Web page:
From eSwatini to Sudan to Belarus to the United States and beyond, artists turn swords into …

“Yearning is the word that best describes a common psychological state shared by many of us, cutting across boundaries of race, class, gender, and sexual practice. Specifically, in relation to the post-modernist deconstruction of ‘master’ narratives, the yearning that wells in the hearts and minds of those whom such narratives have silenced is the longing for critical voice”.
bell hooks. Yearning: Race, Gender, and Cultural Politics (1990)

On December 6, 2021, the 32nd anniversary of the massacre of women students at the École Polytechnique de Montréal, as every day, artists around the world struggle against State violence to seek, find, create freedom, justice, peace, documentation, voice, reflection, memory, mourning, meaning and more. In eSwatini, artists struggle with erasure, locally and globally. In Sudan, both during and after the coup, if this is indeed after the coup, artists struggle with threats to freedom as well as to their own lives. In Belarus, artists struggle with imprisonment and persecution. In the United States, artists struggle with racist and racialized violence. In all four locations, and beyond and between, artists struggle to create democratic spaces that will themselves generate networks of democratic practice and shared yearning.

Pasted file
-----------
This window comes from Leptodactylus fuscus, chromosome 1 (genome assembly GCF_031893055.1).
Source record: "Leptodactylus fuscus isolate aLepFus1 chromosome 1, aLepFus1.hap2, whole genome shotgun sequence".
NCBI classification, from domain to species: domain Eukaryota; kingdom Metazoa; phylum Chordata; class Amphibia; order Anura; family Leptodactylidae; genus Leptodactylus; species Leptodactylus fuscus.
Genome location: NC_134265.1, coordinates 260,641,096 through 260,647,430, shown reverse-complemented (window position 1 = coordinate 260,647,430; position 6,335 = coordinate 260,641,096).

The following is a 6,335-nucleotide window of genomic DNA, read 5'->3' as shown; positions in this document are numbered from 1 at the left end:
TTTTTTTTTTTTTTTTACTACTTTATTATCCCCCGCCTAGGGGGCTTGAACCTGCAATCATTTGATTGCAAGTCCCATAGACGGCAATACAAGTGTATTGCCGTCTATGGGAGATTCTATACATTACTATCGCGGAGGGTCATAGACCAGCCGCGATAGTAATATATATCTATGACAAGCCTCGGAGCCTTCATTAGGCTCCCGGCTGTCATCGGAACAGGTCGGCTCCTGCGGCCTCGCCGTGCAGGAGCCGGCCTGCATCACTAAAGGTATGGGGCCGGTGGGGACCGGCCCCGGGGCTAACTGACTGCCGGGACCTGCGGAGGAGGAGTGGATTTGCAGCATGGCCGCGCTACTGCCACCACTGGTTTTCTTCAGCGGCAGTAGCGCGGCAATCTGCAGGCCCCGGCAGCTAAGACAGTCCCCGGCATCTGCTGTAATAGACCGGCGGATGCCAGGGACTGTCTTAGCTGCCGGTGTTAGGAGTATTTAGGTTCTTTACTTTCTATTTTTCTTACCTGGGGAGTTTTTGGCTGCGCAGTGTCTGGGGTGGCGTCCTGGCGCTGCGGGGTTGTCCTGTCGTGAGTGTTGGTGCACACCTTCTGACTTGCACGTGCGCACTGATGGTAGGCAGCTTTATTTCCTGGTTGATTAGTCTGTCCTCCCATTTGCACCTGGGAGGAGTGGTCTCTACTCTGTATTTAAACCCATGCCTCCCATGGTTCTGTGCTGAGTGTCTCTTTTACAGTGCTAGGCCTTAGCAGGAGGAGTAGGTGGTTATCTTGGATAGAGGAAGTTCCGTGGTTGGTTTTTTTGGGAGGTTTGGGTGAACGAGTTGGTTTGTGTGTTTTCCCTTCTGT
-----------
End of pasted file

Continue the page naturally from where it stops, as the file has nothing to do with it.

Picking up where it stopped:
June and July 2021 saw mass protests across eSwatini and saw as well … very little. That is, while the State responded with intense police brutality, in some cases hitherto unknown forms of torture, the world looked elsewhere. Artists refused to accept the violence, the silencing by the national government, and the lack of concern of the global polity. As the protests and State violence erupted, local activists pulled out their phones and began filming. Then they consolidated their energies and resources into the eSwatini Solidarity Fund, and ultimately produced the documentary film, The Unthinkable. As university student and Fund volunteer Tibusiso Mdluli noted, “Our struggles have been sort of erased. I get the sense that people in the international community do not know so much about Swaziland.” With showings already held in the United States, Norway, Taiwan and South Africa, plus a broadcast on South African television, and more in the works, hopefully the erasure is beginning to dissipate.

In October, the military of Sudan conducted a coup, removing the Prime Minister, Abdalla Hamdok, and installing themselves, of course, in his stead. About a month later, after intense, daily, mass protests, Prime Minister Hamdok was `released’ and `reinstated’ … sort of … maybe. Artists refused to stand down after the coup and during the military regime and have refused to accept anything but a full removal of the military from the Executive branch of government and a clear and verifiable movement forward towards democracy. As Aamira explained, “We artists will be the first to be targeted if the military government continues in power. We are demonstrating in the streets, facing guns, unarmed. There is nothing to fear any more.”